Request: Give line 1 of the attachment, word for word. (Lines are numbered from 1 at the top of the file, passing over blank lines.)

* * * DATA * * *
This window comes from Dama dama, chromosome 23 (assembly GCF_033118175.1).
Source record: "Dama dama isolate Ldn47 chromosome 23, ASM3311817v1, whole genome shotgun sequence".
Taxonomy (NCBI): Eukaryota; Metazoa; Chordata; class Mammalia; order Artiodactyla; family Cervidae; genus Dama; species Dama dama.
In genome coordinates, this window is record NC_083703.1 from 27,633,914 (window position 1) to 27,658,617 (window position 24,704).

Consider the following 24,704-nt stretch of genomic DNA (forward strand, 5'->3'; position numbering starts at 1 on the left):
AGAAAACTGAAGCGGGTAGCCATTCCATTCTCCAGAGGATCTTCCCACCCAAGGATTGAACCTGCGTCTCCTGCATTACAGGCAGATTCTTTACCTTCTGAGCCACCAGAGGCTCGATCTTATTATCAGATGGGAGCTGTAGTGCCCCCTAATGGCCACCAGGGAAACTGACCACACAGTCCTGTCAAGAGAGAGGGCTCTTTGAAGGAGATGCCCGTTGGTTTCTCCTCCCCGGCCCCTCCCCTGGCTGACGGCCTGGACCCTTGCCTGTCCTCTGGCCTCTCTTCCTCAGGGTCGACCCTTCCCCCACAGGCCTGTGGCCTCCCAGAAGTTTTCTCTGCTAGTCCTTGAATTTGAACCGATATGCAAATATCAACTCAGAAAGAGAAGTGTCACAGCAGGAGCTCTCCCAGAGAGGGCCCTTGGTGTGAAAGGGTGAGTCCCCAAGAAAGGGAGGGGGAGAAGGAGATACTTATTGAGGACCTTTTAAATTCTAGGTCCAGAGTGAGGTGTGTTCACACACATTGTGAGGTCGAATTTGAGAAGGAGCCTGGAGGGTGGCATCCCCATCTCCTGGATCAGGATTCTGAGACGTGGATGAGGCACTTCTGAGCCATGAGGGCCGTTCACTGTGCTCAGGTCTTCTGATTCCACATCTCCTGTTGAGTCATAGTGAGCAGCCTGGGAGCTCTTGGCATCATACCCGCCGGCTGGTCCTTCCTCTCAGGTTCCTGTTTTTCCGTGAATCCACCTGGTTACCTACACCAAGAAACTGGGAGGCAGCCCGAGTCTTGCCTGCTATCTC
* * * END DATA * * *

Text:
This window comes from Dama dama, chromosome 23 (assembly GCF_033118175.1).